How important are the Iowa caucuses?

The Iowa caucuses don't always predict who becomes the president...

Since the 1970s, the Iowa Caucuses have been the first major milestone in U.S. presidential elections. But it doesn't always predict who becomes president

In 1972, Maine Senator Edmund Muskie narrowly won the Iowa Caucuses — but not the Democratic nomination.

In 1976, Jimmy Carter got the most votes of any Democratic candidate in Iowa but 37% of Iowans actually voted as “uncommitted.”

In 1980, incumbent President Carter handily won the Iowa Caucuses — then lost the office to Ronald Regan. That year on the Republican side, George H.W. Bush won in Iowa.

In 1984, Democrat Walter Mondale took the Iowa Caucuses, then the party’s nomination — but ultimately, he didn't defeat Reagan, the incumbent president. In 1988, Republican Bob Dole and Democrat Dick Gephardt won their respective caucuses. Neither went on to win their party’s nomination.

In 1992, Sen. Tom Harkin won in his home state of Iowa but did not become the nominee. Bob Dole won the 1996 Iowa Caucuses and the Republican Party’s nomination. But he eventually lost to incumbent president Bill Clinton.

In 2000, Al Gore and George W. Bush both won the Iowa caucuses and their party’s nomination.

In 2004, John Kerry won in Iowa, but went on to lose to President George W. Bush.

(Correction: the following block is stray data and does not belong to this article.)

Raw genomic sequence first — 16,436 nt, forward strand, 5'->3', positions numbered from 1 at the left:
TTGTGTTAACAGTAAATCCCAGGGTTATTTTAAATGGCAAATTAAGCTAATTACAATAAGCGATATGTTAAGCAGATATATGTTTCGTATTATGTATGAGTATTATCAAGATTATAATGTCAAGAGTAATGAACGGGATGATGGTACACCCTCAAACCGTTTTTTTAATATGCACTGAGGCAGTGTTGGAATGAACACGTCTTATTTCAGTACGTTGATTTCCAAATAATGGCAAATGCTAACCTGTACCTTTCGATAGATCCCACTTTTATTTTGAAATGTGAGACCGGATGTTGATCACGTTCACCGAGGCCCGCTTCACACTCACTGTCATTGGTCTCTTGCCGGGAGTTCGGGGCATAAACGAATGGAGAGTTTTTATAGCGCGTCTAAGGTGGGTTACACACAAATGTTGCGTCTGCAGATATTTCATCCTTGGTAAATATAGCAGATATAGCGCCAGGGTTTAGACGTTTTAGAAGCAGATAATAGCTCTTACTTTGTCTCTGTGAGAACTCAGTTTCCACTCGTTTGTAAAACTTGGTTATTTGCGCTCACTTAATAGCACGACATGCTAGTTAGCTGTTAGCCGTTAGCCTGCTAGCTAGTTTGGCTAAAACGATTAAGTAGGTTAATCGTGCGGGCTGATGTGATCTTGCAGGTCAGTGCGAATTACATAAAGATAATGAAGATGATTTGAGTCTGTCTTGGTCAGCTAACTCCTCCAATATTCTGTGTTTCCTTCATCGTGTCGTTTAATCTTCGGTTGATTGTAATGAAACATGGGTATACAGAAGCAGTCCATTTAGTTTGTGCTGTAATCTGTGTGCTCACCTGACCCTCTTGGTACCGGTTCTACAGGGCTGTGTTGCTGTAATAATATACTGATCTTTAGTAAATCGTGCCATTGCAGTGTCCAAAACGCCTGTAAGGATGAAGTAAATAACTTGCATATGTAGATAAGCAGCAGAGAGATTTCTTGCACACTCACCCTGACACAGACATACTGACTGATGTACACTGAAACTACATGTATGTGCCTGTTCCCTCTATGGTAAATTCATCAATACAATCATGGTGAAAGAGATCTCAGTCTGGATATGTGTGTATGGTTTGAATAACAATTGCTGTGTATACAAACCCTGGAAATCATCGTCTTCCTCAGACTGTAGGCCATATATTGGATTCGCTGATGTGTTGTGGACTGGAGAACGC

In 2008, a victory in Iowa led Barrack Obama all the way to the presidency.

In 2012, Rick Santorum won the Iowa Caucuses — but his party’s nomination eluded him.

In 2016, Hillary Clinton won Iowa and the Democratic nomination while Sen. Ted Cruz won on the Republican side. Despite a late challenge, Hillary Clinton was able to defeat Bernie Sanders in the first-in-the-nation Iowa Caucus by the closest margin in the history of the contest: 49.8% to 49.6% (Clinton collected 700.47 state delegate equivalents to Sanders' 696.92, a difference of one quarter of a percentage point). But it was Donald Trump who went on to become president.


02/03/2020 12:58 PM


  • Sean C.
    02/26/2020 13:24

    and no matter who won iowa or the democratic nomination, it won stand a chance against TRUMP

  • Dakota C.
    02/23/2020 03:08

    But how many has got the most votes in Iowa, New Hampshire, and Nevada? Asking for a friend.

  • Dustin G.
    02/22/2020 10:29

    Did Hillary really win Iowa or was it handed to her via “coin flips”?

  • David F.
    02/18/2020 18:54

    Scared of Bernie?

  • Thomas E.
    02/15/2020 03:46

    All of their canidates are a joke anyway... Trump go 125,000 votes and was uncontested... Only 200,000. Voted for the Democratic cantdates.. There is no interest it what they bring to the table

  • Σαπ Φ.
    02/12/2020 04:14

    you are mixing apples and oranges here. the question should be about how often the person who wins the iowa primaries wins their party's nomination. both parties have primaries and only one party is going to win, so even if EVERYONE who wins the iowa primary ALWAYS won the party nomination, still 50% of people who win an iowa primary wouldn't win the election. this video is very sloppy in mixing up the primaries and the general election.

  • Martie S.
    02/08/2020 17:02

    Sanders 2020!

  • Kevin A.
    02/04/2020 20:08

    Afraid of the bern...

  • Kim P.
    02/03/2020 15:40

    it does seem like this was made by a non Bernie supporter- but ok

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